A double‐edged sword: How social diversity affects trust in representatives via perceived competence and warmth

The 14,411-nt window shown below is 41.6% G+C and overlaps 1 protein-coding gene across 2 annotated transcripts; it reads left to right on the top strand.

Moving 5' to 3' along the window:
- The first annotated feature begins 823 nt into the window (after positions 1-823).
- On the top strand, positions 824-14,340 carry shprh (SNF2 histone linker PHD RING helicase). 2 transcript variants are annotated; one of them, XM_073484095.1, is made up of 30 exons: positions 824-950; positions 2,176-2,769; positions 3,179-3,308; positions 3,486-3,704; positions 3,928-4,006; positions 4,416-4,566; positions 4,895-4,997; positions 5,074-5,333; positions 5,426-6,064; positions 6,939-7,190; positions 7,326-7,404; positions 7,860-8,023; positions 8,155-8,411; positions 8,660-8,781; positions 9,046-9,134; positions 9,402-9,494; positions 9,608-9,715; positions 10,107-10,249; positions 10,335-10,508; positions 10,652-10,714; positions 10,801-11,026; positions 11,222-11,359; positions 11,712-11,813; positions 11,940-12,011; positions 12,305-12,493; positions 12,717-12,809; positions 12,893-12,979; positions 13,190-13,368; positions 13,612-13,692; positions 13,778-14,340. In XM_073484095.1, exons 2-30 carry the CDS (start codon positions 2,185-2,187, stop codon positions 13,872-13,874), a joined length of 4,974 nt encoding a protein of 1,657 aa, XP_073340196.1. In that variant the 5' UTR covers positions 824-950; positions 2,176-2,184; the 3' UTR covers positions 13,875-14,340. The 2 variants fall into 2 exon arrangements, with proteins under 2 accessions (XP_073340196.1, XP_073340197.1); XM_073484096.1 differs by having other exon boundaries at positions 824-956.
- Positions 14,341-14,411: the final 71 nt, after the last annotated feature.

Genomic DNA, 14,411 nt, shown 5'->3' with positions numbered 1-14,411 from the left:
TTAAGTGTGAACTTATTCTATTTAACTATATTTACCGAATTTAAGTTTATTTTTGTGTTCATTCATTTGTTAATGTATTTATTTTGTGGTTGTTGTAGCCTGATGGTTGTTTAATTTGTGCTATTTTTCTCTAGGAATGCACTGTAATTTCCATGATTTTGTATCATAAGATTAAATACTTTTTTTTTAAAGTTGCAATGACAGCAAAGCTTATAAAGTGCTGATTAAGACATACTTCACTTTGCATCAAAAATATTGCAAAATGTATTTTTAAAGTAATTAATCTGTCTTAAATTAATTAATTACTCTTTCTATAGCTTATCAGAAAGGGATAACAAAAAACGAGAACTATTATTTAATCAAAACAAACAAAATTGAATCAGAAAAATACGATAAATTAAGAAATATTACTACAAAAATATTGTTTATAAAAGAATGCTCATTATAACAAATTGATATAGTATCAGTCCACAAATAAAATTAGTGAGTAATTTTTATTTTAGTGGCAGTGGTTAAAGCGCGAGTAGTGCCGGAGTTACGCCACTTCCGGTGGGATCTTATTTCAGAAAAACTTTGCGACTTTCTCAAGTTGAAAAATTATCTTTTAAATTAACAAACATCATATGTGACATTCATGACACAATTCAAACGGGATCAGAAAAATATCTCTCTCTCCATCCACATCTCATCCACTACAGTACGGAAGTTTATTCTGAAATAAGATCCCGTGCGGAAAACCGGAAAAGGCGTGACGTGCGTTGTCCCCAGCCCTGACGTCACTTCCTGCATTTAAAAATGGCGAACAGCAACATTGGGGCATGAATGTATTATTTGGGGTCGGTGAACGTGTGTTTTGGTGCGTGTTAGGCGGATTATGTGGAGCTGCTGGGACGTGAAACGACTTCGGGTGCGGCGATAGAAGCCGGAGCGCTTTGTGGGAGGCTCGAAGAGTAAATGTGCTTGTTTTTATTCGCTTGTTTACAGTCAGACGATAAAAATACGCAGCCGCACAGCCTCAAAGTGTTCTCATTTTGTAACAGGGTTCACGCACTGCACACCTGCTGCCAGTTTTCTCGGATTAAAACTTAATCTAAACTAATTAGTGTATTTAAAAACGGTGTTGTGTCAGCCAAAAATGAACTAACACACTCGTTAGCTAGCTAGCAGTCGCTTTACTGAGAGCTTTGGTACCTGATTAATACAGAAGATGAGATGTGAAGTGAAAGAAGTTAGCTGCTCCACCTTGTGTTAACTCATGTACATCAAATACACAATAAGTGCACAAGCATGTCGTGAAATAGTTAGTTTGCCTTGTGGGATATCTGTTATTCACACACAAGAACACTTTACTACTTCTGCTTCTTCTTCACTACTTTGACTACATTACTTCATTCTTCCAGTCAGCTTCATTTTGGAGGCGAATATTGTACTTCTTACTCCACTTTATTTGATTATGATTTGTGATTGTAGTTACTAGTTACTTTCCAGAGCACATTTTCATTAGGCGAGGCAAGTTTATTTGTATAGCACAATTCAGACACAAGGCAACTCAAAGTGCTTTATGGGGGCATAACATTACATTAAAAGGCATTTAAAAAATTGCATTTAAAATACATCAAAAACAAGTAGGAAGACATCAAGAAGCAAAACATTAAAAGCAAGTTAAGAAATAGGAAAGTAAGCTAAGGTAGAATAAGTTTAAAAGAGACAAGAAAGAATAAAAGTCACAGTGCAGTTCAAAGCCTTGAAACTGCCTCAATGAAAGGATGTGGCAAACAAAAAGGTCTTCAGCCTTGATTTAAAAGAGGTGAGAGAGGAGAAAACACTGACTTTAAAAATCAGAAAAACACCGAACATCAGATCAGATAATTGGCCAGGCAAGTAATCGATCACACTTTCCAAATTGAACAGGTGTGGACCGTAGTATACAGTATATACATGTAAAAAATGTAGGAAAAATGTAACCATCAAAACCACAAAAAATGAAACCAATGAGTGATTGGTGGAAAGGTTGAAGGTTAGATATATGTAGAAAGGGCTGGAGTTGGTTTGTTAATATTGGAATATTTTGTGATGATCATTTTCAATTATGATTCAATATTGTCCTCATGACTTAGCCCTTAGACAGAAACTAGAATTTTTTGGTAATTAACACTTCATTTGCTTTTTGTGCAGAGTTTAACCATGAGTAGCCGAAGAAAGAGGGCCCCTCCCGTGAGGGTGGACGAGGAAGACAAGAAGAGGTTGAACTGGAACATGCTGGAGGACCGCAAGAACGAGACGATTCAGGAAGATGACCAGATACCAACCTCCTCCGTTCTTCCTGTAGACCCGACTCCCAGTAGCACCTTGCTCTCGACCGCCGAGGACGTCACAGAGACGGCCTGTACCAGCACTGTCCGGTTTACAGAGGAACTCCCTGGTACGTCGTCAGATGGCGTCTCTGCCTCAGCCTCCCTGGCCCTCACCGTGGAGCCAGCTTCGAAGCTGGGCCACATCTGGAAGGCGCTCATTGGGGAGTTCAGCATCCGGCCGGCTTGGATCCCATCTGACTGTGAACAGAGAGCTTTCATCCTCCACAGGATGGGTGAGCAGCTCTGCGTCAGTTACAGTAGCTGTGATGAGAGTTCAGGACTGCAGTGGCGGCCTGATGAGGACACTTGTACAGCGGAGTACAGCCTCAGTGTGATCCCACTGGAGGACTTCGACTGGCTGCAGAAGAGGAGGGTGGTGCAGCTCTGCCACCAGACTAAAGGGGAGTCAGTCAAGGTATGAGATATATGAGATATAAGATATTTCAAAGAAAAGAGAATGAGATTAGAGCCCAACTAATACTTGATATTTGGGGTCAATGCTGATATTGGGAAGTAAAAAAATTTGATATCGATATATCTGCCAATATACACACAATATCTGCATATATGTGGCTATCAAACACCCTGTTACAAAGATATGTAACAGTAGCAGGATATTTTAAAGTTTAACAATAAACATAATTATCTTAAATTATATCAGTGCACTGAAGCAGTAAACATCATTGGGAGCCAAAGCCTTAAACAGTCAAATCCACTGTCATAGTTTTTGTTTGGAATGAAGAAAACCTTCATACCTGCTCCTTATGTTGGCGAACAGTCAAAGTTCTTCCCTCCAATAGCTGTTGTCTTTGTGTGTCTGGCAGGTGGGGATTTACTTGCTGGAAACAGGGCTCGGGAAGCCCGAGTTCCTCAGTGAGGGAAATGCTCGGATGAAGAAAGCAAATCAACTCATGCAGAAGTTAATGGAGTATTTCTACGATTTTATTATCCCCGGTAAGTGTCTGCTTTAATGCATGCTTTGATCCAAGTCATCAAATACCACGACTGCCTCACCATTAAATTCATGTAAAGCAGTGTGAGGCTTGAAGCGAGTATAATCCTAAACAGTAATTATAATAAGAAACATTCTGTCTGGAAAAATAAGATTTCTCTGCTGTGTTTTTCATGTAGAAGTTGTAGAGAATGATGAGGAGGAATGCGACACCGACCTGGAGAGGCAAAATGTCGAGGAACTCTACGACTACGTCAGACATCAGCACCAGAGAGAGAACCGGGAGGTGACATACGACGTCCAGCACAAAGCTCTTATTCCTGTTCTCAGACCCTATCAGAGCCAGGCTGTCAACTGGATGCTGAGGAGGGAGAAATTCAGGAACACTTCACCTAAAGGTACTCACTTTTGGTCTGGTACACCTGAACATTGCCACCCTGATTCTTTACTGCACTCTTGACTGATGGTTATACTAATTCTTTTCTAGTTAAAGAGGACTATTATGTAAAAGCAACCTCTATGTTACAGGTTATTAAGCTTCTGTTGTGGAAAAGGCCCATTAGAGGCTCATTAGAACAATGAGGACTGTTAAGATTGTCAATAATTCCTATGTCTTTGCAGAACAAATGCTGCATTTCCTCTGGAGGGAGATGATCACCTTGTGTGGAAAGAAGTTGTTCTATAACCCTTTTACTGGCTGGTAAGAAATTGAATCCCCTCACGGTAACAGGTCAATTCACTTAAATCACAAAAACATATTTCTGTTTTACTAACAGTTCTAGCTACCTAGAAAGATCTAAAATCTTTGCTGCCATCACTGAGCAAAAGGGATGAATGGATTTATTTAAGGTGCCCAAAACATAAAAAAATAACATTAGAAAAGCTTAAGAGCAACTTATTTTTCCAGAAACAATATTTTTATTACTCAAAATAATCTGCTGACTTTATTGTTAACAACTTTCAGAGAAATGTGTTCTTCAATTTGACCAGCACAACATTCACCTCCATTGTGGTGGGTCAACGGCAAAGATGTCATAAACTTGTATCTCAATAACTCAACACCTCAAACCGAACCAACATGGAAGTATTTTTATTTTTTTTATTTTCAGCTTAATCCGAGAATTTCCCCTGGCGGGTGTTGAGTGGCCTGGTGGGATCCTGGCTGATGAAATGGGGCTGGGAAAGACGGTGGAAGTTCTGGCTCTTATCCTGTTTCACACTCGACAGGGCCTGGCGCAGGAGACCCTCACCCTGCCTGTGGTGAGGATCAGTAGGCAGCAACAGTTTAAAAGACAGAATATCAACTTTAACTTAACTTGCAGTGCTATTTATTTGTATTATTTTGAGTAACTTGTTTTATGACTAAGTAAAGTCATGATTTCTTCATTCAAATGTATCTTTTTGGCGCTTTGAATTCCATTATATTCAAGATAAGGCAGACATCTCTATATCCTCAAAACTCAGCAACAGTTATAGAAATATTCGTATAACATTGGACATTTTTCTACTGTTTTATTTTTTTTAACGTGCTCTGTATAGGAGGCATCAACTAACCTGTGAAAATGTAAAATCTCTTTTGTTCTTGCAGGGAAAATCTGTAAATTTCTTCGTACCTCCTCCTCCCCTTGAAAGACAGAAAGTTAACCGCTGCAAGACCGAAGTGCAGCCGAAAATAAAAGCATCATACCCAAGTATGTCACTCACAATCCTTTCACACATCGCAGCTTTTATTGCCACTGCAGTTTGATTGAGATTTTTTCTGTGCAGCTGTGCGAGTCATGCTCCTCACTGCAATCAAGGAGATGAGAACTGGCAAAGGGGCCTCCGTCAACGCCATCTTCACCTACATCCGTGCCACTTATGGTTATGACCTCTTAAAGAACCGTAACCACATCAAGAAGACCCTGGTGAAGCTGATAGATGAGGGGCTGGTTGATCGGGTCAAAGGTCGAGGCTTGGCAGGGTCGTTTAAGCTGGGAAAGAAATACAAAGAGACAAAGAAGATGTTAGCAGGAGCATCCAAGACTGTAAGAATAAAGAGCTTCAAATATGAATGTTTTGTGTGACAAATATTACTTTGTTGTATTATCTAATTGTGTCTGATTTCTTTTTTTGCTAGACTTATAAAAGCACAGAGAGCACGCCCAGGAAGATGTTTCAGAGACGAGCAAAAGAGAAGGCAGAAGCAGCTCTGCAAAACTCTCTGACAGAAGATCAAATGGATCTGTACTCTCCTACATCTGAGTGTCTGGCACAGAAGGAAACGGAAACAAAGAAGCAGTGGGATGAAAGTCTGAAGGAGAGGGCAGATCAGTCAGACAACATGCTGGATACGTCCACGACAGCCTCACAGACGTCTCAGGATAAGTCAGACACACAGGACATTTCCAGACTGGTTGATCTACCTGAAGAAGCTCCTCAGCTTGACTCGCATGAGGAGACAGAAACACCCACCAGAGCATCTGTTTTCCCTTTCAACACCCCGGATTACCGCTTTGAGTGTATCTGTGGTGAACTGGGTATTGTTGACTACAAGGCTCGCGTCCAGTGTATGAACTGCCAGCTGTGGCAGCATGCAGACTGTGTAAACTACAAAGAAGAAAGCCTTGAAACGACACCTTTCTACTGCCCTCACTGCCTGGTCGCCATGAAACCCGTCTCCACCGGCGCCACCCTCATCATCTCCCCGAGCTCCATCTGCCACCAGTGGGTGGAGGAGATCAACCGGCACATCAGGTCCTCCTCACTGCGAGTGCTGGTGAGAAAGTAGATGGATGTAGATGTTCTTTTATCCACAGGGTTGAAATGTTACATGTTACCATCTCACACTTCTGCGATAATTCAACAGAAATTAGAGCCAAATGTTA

Abstract Previous research has claimed that diversity erodes trust, even though the empirical evidence is mixed and restricted to ethnic neighborhood diversity. Against the backdrop of increasing diversity within the political sphere and concurrently declining political trust, we examined the impact of social diversity on trust in groups of political representatives. In two experiments (N1 = 109, N2 = 248) we tested how the diversity of political parties affected citizens’ trust in them. In line with predictions of the stereotype content model, diverse parties were perceived as warmer and less competent than non‐diverse parties (Experiments 1–2). Additionally, party diversity was perceived as having more benefits, but also involving more threats (Experiment 2). Consequently, diversity had both positive (via warmth and benefits) and negative (via competence and threats) indirect effects on trust. These results help to untangle previously mixed, for the most part non‐experimental, findings of the relationship between diversity and trust.